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There is a high demand for the construction of new data centers to serve the growing need for digital infrastructure. Finland’s emerging data center cluster has the potential to generate major growth in its economy.

Oxford Research conducts an evaluation in 2014 of the opportunity posed by the potential build of a data center cluster in Finland. Prior to this report, prospects for such data centers in Finland were little understood. As Finland struggles to emerge from recession, these centers are shown to offer major economic growth by transforming Finland into a European hub for digital infrastructure.

Finland poses an attractive host for such a development. The country offers world-class energy infrastructure, developable land, cool climate, network connections and a cheap, skilled and available workforce. Its regulatory environment is said to be superior to other locations. Once historically powered by paper plants, it is now undergoing economic restructuring. The main skills offered by its workforce, largely traditional trades such as mechanical engineering, will continue to be utilised in the new digital infrastructure. Factors attractive for its old industry such as availability of land, water and energy, will be required for these hubs. However, in spite of these features, Finland has to date received relatively little investment compared to other countries. Google’s EUR 800 million investment in 2009, transforming an old mill into a modern data center in Hamina, has been Finland’s largest ever greenfield foreign investment.


The economic opportunity posed by attracting data center investments is immense. Global data center demand is predicted to rapidly increase, with 60 new data centers expected across Western Europe by 2020. These centers provide a major source of employment. For instance, at its peak, Google’s data center in Hamina employed 1800 engineering and construction workers, 230 employees in operations and maintenance, and generated millions of Euros in wages. This is without all the new jobs created throughout the data center value chain.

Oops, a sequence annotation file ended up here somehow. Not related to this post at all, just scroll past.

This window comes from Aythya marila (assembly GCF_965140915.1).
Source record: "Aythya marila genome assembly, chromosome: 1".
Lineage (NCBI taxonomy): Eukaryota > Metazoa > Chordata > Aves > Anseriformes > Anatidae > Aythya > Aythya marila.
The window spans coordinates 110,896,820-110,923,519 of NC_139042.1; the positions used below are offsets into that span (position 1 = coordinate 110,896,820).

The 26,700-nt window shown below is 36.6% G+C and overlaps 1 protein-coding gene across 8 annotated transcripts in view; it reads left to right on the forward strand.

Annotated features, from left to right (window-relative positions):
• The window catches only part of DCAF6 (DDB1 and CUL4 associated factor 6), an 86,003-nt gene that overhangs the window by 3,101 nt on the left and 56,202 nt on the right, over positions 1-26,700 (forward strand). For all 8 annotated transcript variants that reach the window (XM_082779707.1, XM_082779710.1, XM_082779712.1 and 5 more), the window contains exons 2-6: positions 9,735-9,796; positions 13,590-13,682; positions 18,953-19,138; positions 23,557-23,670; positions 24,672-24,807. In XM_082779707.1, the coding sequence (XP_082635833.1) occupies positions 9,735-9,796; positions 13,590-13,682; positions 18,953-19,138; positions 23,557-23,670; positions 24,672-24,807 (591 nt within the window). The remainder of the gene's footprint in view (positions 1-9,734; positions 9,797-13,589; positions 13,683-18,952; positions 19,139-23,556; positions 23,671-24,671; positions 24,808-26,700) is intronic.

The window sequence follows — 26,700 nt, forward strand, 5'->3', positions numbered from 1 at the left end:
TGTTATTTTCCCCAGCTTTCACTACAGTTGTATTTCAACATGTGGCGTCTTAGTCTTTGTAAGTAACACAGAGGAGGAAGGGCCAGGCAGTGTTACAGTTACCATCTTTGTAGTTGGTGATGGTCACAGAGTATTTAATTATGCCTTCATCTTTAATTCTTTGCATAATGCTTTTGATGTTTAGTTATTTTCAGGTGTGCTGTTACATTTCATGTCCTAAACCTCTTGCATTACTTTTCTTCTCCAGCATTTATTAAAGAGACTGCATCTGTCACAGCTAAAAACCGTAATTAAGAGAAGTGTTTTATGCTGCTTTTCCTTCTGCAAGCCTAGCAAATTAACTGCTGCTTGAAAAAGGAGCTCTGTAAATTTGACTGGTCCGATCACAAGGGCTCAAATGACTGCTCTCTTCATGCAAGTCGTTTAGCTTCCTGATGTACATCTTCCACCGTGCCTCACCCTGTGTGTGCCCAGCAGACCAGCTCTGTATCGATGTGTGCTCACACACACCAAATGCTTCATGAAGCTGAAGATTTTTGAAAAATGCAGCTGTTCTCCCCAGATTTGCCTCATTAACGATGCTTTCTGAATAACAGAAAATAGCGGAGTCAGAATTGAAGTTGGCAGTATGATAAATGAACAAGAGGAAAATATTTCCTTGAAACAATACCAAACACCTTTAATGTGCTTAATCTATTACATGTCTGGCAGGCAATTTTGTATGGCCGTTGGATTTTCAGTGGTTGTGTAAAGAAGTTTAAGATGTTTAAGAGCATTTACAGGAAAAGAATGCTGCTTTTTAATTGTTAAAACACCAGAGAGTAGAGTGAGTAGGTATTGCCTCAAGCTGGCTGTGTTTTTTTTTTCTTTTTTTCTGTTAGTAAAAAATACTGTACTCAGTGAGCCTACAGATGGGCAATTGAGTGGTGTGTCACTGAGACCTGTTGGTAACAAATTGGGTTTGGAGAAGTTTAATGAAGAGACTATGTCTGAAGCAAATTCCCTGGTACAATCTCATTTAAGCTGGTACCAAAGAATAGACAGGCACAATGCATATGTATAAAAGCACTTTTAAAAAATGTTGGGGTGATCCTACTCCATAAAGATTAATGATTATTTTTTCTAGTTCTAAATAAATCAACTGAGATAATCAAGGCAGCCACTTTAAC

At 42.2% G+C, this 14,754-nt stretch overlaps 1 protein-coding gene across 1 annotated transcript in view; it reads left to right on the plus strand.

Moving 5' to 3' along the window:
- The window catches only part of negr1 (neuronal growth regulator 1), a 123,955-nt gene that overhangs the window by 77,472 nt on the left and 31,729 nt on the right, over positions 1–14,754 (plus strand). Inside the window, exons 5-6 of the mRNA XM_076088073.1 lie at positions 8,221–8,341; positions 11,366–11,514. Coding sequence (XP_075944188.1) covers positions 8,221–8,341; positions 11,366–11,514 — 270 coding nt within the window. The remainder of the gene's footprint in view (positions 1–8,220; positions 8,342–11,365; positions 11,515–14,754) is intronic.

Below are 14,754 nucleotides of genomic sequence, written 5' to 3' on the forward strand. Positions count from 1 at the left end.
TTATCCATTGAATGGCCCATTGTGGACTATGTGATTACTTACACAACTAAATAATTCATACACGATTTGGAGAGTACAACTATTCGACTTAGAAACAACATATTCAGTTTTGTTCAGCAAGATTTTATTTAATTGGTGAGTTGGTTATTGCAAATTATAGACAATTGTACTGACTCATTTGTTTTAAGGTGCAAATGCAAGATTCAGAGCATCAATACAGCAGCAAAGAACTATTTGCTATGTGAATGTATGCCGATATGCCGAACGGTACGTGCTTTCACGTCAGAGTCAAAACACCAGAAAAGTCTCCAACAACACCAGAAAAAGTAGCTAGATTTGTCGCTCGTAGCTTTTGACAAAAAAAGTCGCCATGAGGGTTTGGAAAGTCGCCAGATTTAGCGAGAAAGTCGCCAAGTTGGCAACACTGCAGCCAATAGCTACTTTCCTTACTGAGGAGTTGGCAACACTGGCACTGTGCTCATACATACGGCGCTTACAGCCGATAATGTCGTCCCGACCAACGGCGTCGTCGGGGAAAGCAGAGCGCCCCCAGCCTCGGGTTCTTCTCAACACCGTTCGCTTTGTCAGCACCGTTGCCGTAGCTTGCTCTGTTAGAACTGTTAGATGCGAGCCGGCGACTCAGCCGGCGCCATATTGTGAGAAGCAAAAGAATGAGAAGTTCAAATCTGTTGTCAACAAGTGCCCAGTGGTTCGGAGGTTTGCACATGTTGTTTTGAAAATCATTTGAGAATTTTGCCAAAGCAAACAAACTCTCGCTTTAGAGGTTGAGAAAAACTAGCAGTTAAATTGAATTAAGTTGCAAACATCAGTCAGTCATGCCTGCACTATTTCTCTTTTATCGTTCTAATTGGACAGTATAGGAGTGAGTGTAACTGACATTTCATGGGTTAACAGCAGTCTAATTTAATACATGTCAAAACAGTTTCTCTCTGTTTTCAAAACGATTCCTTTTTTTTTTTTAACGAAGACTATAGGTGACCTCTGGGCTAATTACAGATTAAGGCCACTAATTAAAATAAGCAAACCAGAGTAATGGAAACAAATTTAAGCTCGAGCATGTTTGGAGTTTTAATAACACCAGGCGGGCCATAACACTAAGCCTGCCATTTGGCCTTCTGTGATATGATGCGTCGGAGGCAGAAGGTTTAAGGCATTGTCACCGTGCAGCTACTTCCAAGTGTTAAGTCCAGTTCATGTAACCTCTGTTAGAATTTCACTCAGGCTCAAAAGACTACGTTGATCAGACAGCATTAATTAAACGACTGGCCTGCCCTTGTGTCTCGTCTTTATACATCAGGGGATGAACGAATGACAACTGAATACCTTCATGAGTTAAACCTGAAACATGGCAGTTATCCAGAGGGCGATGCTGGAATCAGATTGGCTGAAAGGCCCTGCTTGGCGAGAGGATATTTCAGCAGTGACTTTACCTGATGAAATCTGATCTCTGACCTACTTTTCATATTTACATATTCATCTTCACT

“A cluster of data centers could provide Finland with thousands of new jobs and billions of investment capital, but also new innovations and opportunities to leverage the digital infrastructure.“

Finland is already in the process of attracting other large data center investments. At the time of study, five investments had already been announced, including by large technology firms such Microsoft and Yandex. Three of these five investments totalled a massive EUR 1.3 billion. Over the next decade, Oxford Research estimates that the development of a data cluster in Finland could create 32,000 to 50,000 years of employment and generate a total economic impact of between EUR 7 billion and EUR 11 billion.

In order to attract such investment, Oxford Research suggests five key action points for the Finnish Government to address. First, a clear plan for developing a data center cluster including mobilising innovation and education. Second, ambition to realise the full potential of the digital economy and the ripple effects generated by data center investments. Third, greater effort into placing data centers at the top of the foreign direct investment agenda. Fourth, improving the capabilities of SMEs within the data center supply chain. Fifth, preserving a data-center friendly regulatory environment, balancing the privacy of users and the interests of security.